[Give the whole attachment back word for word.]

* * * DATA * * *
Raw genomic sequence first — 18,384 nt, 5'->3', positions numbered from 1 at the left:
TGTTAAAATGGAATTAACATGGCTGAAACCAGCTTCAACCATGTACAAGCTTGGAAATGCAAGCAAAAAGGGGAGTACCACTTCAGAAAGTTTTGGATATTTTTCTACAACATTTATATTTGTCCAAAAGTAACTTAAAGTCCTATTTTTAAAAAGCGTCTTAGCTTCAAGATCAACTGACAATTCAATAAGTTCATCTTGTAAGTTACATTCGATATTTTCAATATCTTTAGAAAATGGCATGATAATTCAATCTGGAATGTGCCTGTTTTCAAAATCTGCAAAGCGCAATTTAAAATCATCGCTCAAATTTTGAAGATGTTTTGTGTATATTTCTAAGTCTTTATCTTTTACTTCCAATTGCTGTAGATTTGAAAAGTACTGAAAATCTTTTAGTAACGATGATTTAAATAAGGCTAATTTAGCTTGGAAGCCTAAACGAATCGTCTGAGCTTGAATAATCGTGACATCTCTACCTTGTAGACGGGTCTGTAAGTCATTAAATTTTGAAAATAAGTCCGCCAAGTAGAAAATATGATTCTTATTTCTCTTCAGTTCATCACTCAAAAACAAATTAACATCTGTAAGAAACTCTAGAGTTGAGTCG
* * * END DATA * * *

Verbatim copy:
Raw genomic sequence first — 18,384 nt, 5'->3', positions numbered from 1 at the left:
TGTTAAAATGGAATTAACATGGCTGAAACCAGCTTCAACCATGTACAAGCTTGGAAATGCAAGCAAAAAGGGGAGTACCACTTCAGAAAGTTTTGGATATTTTTCTACAACATTTATATTTGTCCAAAAGTAACTTAAAGTCCTATTTTTAAAAAGCGTCTTAGCTTCAAGATCAACTGACAATTCAATAAGTTCATCTTGTAAGTTACATTCGATATTTTCAATATCTTTAGAAAATGGCATGATAATTCAATCTGGAATGTGCCTGTTTTCAAAATCTGCAAAGCGCAATTTAAAATCATCGCTCAAATTTTGAAGATGTTTTGTGTATATTTCTAAGTCTTTATCTTTTACTTCCAATTGCTGTAGATTTGAAAAGTACTGAAAATCTTTTAGTAACGATGATTTAAATAAGGCTAATTTAGCTTGGAAGCCTAAACGAATCGTCTGAGCTTGAATAATCGTGACATCTCTACCTTGTAGACGGGTCTGTAAGTCATTAAATTTTGAAAATAAGTCCGCCAAGTAGAAAATATGATTCTTATTTCTCTTCAGTTCATCACTCAAAAACAAATTAACATCTGTAAGAAACTCTAGAGTTGAGTCG